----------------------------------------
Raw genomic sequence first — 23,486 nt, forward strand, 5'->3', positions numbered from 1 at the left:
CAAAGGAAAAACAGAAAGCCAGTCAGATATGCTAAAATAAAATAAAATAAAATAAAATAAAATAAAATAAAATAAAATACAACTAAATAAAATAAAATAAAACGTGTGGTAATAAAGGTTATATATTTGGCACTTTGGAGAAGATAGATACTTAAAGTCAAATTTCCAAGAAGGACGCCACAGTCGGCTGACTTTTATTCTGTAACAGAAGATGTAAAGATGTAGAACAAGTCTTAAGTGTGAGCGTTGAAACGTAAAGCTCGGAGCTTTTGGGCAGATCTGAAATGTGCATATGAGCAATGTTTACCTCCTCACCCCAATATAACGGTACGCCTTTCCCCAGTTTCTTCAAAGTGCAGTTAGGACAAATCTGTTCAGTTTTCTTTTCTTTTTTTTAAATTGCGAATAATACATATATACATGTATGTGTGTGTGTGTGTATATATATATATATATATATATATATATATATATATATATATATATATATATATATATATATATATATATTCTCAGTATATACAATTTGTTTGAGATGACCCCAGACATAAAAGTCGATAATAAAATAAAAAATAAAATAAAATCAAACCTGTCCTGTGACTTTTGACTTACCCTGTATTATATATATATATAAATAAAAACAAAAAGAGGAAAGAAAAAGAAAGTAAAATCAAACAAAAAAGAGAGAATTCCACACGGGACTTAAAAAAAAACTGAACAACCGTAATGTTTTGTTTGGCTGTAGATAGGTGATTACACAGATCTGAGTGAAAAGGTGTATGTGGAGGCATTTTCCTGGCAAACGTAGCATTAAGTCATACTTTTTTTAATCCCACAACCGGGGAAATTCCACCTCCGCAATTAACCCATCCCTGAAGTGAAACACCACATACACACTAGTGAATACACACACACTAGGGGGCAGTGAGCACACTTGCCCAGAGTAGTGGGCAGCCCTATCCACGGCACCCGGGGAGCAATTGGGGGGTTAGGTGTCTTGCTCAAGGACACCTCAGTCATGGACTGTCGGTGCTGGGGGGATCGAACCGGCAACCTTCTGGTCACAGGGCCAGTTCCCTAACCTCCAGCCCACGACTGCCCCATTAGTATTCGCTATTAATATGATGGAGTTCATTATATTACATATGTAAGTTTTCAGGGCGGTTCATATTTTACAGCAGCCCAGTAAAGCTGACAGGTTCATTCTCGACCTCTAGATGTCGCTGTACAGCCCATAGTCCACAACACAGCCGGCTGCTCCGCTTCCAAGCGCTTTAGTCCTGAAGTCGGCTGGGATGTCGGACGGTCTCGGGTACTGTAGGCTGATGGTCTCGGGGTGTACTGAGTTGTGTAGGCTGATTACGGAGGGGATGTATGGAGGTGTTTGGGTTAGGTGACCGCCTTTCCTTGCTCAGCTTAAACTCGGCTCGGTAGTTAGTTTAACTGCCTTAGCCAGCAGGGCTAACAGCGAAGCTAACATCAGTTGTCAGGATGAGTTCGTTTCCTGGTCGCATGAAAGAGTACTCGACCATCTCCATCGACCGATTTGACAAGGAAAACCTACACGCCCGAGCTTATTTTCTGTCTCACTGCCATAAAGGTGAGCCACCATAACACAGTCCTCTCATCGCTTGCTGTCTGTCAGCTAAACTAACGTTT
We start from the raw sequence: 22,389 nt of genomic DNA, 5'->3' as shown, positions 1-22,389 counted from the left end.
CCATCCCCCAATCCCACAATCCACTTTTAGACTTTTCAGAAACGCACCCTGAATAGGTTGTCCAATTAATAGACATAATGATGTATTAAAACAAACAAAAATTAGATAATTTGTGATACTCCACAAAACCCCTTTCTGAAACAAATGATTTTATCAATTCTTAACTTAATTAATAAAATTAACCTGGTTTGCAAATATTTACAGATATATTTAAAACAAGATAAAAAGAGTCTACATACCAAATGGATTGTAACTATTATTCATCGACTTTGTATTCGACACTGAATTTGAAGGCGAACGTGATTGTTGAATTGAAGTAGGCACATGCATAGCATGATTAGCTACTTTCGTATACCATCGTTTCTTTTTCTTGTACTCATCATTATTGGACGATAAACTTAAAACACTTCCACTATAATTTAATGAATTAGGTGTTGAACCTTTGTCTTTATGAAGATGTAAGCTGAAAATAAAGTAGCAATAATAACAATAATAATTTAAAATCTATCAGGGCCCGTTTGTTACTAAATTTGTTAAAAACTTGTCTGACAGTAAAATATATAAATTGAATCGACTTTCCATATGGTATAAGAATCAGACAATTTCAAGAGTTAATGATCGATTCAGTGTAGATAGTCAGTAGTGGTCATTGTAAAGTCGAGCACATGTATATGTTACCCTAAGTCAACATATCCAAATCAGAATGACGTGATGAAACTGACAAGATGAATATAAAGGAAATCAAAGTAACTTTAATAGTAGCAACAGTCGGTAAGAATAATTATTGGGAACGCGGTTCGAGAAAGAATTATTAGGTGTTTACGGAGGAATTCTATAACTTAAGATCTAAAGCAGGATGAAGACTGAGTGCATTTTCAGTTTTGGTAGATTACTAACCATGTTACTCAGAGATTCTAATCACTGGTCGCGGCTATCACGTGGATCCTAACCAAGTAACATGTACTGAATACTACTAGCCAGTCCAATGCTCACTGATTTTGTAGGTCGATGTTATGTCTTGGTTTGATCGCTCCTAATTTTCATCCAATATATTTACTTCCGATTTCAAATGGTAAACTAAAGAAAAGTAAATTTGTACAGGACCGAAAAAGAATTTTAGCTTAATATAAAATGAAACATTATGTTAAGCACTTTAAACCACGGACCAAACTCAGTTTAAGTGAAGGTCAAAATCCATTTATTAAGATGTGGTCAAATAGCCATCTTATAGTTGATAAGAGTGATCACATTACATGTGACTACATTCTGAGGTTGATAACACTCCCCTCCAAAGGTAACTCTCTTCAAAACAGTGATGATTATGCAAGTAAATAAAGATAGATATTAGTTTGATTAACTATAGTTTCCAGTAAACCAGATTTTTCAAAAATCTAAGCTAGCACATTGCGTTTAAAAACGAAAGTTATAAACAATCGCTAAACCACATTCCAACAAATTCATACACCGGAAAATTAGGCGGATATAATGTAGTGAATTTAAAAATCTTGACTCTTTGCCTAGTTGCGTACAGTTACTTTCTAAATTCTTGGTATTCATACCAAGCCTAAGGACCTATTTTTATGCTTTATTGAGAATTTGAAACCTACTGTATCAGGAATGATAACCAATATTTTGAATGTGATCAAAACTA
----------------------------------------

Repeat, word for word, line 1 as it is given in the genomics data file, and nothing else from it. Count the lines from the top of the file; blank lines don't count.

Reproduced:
Raw genomic sequence first — 23,486 nt, forward strand, 5'->3', positions numbered from 1 at the left: